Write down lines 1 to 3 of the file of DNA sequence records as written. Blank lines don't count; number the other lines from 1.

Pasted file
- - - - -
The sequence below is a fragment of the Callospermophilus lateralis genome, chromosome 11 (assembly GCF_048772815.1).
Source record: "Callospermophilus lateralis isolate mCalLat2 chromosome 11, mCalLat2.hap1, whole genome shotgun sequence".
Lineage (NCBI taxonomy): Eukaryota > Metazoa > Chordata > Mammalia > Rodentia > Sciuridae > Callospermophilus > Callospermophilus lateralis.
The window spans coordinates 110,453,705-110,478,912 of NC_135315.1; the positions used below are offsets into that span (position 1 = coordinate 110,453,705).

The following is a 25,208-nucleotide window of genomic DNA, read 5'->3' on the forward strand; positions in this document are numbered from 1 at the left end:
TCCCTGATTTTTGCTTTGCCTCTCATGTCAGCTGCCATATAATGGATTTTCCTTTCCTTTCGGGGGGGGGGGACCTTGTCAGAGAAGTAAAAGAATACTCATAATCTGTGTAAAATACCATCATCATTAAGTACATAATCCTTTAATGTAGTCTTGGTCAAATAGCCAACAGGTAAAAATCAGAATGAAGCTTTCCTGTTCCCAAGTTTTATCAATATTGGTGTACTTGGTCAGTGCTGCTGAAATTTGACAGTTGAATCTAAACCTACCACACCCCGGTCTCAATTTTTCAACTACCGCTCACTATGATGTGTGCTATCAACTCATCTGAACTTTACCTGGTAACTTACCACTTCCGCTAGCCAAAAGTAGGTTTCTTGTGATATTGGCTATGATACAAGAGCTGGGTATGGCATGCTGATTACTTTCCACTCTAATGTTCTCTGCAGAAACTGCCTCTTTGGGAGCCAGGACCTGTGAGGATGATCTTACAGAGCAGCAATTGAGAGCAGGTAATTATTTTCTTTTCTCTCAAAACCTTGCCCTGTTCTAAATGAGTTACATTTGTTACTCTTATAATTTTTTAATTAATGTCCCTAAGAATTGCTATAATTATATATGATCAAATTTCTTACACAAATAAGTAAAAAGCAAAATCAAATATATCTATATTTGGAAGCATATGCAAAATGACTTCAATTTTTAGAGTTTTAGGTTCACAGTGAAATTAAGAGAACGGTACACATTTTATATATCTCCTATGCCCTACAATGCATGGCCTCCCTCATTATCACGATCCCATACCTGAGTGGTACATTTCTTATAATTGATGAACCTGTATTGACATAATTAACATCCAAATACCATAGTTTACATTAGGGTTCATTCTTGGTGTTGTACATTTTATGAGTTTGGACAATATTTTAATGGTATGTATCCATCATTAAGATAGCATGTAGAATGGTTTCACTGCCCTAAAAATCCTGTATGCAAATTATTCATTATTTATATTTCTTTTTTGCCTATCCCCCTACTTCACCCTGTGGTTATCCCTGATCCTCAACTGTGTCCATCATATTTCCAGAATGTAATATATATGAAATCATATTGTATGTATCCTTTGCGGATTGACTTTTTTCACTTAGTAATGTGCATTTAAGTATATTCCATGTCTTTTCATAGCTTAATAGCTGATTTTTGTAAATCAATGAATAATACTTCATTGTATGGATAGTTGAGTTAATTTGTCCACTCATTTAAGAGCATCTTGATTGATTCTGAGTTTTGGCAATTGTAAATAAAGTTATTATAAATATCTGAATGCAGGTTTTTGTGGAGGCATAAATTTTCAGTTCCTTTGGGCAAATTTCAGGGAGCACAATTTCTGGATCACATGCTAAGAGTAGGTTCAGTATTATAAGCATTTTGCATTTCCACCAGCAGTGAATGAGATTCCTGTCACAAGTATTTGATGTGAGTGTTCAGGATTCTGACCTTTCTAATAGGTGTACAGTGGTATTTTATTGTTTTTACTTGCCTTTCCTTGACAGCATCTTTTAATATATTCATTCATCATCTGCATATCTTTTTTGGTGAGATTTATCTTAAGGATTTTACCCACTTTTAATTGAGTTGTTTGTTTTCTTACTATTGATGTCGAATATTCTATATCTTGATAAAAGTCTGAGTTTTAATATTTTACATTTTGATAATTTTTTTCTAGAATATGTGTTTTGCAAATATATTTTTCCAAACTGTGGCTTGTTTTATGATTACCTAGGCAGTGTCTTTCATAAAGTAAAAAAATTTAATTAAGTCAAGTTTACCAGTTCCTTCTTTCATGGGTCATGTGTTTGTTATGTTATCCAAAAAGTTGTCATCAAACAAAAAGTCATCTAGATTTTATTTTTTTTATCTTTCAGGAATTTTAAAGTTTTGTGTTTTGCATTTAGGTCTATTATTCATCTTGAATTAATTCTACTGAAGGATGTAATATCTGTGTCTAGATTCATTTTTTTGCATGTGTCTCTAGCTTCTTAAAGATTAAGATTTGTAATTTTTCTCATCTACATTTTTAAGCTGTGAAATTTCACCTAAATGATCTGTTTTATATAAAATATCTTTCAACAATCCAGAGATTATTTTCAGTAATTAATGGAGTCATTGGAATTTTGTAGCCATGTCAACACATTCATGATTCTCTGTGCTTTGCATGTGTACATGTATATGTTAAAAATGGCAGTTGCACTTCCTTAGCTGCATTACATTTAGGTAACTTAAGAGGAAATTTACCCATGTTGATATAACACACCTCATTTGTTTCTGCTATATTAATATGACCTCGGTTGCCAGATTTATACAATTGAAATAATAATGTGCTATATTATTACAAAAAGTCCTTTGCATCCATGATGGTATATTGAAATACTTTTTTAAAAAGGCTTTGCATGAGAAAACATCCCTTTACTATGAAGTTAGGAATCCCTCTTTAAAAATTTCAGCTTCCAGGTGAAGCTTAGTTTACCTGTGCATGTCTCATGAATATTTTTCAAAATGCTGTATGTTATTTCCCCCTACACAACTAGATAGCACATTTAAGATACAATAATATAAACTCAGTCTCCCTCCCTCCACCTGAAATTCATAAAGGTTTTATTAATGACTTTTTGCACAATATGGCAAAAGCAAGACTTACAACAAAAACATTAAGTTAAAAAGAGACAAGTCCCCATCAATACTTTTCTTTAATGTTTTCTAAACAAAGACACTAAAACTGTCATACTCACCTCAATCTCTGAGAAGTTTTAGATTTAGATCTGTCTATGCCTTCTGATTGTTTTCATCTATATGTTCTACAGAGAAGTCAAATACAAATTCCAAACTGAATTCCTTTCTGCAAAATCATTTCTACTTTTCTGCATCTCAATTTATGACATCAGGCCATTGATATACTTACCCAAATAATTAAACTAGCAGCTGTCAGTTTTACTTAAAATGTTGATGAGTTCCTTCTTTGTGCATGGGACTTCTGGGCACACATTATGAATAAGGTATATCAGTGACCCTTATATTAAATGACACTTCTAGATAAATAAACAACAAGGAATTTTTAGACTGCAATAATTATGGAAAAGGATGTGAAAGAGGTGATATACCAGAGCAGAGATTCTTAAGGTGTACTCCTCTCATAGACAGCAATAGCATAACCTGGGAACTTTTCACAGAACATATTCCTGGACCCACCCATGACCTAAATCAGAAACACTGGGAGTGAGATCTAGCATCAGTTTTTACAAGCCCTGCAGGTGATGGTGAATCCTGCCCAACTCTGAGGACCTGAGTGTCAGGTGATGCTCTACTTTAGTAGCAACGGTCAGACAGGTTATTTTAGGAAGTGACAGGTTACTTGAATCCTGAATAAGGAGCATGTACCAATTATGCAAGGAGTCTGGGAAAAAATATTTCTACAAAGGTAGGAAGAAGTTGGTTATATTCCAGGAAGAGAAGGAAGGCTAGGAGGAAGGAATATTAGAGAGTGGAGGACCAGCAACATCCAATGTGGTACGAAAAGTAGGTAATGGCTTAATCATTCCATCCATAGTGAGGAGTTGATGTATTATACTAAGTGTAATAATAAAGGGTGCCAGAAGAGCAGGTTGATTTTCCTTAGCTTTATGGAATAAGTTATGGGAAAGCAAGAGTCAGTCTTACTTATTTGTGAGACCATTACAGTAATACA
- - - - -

The sequence below is a fragment of the Callospermophilus lateralis genome, chromosome 11 (assembly GCF_048772815.1).
Source record: "Callospermophilus lateralis isolate mCalLat2 chromosome 11, mCalLat2.hap1, whole genome shotgun sequence".
Lineage (NCBI taxonomy): Eukaryota > Metazoa > Chordata > Mammalia > Rodentia > Sciuridae > Callospermophilus > Callospermophilus lateralis.